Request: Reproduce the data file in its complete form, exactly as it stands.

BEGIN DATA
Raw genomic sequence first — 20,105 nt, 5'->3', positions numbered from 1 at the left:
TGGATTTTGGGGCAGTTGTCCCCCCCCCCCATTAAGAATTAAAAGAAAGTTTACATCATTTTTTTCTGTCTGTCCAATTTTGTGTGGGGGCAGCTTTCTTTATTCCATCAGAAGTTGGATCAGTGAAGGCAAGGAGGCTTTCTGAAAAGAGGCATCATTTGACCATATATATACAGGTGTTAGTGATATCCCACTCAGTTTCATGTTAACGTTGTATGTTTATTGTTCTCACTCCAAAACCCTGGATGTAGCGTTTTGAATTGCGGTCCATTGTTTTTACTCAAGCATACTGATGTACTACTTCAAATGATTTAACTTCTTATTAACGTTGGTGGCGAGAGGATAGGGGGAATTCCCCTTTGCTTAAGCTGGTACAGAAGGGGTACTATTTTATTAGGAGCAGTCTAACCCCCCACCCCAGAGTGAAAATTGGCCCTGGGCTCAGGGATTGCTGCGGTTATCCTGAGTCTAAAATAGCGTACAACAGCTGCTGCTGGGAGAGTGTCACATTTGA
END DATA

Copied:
Raw genomic sequence first — 20,105 nt, 5'->3', positions numbered from 1 at the left:
TGGATTTTGGGGCAGTTGTCCCCCCCCCCCATTAAGAATTAAAAGAAAGTTTACATCATTTTTTTCTGTCTGTCCAATTTTGTGTGGGGGCAGCTTTCTTTATTCCATCAGAAGTTGGATCAGTGAAGGCAAGGAGGCTTTCTGAAAAGAGGCATCATTTGACCATATATATACAGGTGTTAGTGATATCCCACTCAGTTTCATGTTAACGTTGTATGTTTATTGTTCTCACTCCAAAACCCTGGATGTAGCGTTTTGAATTGCGGTCCATTGTTTTTACTCAAGCATACTGATGTACTACTTCAAATGATTTAACTTCTTATTAACGTTGGTGGCGAGAGGATAGGGGGAATTCCCCTTTGCTTAAGCTGGTACAGAAGGGGTACTATTTTATTAGGAGCAGTCTAACCCCCCACCCCAGAGTGAAAATTGGCCCTGGGCTCAGGGATTGCTGCGGTTATCCTGAGTCTAAAATAGCGTACAACAGCTGCTGCTGGGAGAGTGTCACATTTGA